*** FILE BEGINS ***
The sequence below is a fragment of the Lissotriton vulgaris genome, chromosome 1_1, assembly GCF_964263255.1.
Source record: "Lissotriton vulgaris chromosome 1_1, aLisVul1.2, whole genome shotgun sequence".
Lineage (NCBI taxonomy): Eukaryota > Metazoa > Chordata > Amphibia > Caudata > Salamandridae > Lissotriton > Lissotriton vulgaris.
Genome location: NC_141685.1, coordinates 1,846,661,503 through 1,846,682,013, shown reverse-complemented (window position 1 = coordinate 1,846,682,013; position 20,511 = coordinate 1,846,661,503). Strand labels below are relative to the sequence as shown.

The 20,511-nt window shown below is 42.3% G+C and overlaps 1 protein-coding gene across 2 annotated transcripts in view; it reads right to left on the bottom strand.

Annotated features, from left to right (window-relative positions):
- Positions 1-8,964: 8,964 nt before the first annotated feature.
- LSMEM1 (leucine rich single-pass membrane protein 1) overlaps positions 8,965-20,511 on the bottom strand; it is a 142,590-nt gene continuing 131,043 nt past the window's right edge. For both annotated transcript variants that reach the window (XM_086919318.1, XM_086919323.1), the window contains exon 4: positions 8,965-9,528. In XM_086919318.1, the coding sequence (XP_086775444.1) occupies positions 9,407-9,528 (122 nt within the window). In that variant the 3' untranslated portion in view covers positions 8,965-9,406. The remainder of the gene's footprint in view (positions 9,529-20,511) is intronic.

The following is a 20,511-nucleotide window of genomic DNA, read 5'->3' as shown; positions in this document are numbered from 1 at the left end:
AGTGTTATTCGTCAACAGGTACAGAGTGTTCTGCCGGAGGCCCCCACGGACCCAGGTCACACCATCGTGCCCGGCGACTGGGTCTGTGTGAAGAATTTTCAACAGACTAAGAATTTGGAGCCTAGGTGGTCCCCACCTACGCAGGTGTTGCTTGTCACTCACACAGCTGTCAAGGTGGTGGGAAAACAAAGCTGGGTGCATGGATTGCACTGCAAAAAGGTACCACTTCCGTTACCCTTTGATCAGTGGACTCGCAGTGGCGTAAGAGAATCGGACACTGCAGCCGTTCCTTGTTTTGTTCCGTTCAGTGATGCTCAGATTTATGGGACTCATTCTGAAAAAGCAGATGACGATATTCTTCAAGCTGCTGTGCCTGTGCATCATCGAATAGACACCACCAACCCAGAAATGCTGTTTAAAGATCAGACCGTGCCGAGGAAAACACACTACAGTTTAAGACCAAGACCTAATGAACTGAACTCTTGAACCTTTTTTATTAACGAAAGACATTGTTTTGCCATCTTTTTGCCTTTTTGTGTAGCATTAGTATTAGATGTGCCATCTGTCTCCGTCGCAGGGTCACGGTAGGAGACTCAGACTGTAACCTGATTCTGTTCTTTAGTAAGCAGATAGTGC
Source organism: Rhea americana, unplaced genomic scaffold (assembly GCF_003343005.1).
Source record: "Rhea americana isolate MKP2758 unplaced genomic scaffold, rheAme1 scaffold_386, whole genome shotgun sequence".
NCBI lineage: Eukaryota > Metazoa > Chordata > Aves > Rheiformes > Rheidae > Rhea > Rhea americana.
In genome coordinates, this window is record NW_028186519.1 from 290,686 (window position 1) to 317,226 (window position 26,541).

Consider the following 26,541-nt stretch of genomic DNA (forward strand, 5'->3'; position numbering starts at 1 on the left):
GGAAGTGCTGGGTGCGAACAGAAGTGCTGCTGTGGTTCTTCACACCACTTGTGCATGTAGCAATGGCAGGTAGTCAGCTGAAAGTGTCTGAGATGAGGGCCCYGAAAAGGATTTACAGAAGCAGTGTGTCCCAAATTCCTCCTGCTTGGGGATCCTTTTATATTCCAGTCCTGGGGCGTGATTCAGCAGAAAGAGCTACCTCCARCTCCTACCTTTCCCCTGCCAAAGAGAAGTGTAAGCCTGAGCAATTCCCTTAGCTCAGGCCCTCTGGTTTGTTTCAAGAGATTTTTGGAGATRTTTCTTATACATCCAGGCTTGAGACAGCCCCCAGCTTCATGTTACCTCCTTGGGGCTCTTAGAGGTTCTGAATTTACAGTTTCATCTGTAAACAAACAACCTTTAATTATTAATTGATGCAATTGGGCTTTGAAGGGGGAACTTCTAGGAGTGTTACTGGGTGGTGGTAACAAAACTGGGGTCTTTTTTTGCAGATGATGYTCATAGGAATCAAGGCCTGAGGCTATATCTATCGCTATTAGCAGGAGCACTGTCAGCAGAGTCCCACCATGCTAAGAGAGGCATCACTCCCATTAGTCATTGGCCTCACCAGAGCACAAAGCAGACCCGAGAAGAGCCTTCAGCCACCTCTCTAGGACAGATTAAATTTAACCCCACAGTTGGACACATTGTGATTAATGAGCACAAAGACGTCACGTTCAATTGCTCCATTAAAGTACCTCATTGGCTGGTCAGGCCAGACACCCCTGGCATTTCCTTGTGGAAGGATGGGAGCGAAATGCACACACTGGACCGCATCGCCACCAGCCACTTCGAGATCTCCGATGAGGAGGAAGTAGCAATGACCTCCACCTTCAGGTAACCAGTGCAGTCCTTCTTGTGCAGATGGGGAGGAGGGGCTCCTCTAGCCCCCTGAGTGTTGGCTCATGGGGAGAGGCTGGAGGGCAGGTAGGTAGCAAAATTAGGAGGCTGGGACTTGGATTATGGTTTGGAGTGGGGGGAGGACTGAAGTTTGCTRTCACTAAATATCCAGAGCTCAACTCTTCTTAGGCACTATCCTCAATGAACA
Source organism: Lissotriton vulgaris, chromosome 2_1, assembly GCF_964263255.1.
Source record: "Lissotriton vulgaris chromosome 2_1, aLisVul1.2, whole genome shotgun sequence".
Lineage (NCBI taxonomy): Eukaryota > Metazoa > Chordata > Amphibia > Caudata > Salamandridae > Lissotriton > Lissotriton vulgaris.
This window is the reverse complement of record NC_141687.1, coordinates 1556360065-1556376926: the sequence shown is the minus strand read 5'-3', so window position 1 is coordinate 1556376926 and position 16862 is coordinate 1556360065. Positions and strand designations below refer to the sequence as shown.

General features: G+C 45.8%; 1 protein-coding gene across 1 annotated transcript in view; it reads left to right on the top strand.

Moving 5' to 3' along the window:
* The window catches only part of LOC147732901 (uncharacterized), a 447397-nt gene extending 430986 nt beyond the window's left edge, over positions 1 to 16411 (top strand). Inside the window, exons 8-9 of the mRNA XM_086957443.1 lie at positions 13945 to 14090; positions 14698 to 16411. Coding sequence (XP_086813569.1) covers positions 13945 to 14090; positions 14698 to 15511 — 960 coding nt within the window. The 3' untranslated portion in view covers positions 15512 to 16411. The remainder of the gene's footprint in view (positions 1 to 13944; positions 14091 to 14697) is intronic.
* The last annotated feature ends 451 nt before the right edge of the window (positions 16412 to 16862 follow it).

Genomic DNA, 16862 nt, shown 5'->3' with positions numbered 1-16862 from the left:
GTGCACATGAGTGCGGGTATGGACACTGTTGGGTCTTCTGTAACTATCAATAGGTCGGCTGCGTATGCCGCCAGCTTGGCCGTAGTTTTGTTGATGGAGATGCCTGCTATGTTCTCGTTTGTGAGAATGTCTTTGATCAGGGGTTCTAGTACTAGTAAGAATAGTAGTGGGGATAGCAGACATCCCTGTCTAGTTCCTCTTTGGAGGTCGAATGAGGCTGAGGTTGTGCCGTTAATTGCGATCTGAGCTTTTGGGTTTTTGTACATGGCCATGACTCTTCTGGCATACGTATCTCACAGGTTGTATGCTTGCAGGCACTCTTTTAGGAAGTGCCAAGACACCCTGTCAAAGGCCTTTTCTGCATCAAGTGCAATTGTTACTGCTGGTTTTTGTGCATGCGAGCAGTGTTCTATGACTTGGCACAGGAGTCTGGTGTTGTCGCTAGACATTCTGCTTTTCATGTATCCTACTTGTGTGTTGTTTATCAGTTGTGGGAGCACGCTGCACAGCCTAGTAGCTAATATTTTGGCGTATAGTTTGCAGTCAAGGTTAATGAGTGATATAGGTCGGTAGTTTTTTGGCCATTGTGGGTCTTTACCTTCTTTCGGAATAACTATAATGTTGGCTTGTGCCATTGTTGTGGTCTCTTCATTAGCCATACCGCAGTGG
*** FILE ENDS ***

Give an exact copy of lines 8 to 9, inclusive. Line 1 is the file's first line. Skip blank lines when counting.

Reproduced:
- LSMEM1 (leucine rich single-pass membrane protein 1) overlaps positions 8,965-20,511 on the bottom strand; it is a 142,590-nt gene continuing 131,043 nt past the window's right edge. For both annotated transcript variants that reach the window (XM_086919318.1, XM_086919323.1), the window contains exon 4: positions 8,965-9,528. In XM_086919318.1, the coding sequence (XP_086775444.1) occupies positions 9,407-9,528 (122 nt within the window). In that variant the 3' untranslated portion in view covers positions 8,965-9,406. The remainder of the gene's footprint in view (positions 9,529-20,511) is intronic.

The following is a 20,511-nucleotide window of genomic DNA, read 5'->3' as shown; positions in this document are numbered from 1 at the left end: